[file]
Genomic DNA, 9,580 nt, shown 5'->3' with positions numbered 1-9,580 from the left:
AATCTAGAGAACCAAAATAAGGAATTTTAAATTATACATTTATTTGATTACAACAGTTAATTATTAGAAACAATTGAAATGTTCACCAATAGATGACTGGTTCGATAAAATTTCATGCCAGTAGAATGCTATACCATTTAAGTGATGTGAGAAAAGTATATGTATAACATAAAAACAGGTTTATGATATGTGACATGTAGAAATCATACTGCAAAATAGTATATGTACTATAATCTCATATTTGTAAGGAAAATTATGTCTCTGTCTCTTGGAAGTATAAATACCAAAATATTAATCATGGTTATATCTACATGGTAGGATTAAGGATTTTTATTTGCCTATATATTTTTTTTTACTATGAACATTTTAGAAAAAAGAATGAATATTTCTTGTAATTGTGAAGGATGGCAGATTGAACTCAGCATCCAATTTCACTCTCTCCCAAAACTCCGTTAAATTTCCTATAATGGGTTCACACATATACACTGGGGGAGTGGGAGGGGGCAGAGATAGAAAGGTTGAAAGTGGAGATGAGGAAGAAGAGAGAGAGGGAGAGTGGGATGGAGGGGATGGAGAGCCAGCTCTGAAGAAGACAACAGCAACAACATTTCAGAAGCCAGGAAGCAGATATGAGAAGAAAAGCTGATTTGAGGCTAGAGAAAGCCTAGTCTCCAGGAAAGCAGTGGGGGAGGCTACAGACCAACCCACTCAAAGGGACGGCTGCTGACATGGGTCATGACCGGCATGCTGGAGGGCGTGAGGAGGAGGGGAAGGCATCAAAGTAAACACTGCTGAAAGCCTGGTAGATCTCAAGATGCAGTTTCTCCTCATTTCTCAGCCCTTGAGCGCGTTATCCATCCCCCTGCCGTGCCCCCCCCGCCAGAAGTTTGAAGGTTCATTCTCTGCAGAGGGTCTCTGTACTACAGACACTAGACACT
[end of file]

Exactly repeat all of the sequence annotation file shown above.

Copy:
Genomic DNA, 9,580 nt, shown 5'->3' with positions numbered 1-9,580 from the left:
AATCTAGAGAACCAAAATAAGGAATTTTAAATTATACATTTATTTGATTACAACAGTTAATTATTAGAAACAATTGAAATGTTCACCAATAGATGACTGGTTCGATAAAATTTCATGCCAGTAGAATGCTATACCATTTAAGTGATGTGAGAAAAGTATATGTATAACATAAAAACAGGTTTATGATATGTGACATGTAGAAATCATACTGCAAAATAGTATATGTACTATAATCTCATATTTGTAAGGAAAATTATGTCTCTGTCTCTTGGAAGTATAAATACCAAAATATTAATCATGGTTATATCTACATGGTAGGATTAAGGATTTTTATTTGCCTATATATTTTTTTTTACTATGAACATTTTAGAAAAAAGAATGAATATTTCTTGTAATTGTGAAGGATGGCAGATTGAACTCAGCATCCAATTTCACTCTCTCCCAAAACTCCGTTAAATTTCCTATAATGGGTTCACACATATACACTGGGGGAGTGGGAGGGGGCAGAGATAGAAAGGTTGAAAGTGGAGATGAGGAAGAAGAGAGAGAGGGAGAGTGGGATGGAGGGGATGGAGAGCCAGCTCTGAAGAAGACAACAGCAACAACATTTCAGAAGCCAGGAAGCAGATATGAGAAGAAAAGCTGATTTGAGGCTAGAGAAAGCCTAGTCTCCAGGAAAGCAGTGGGGGAGGCTACAGACCAACCCACTCAAAGGGACGGCTGCTGACATGGGTCATGACCGGCATGCTGGAGGGCGTGAGGAGGAGGGGAAGGCATCAAAGTAAACACTGCTGAAAGCCTGGTAGATCTCAAGATGCAGTTTCTCCTCATTTCTCAGCCCTTGAGCGCGTTATCCATCCCCCTGCCGTGCCCCCCCCGCCAGAAGTTTGAAGGTTCATTCTCTGCAGAGGGTCTCTGTACTACAGACACTAGACACT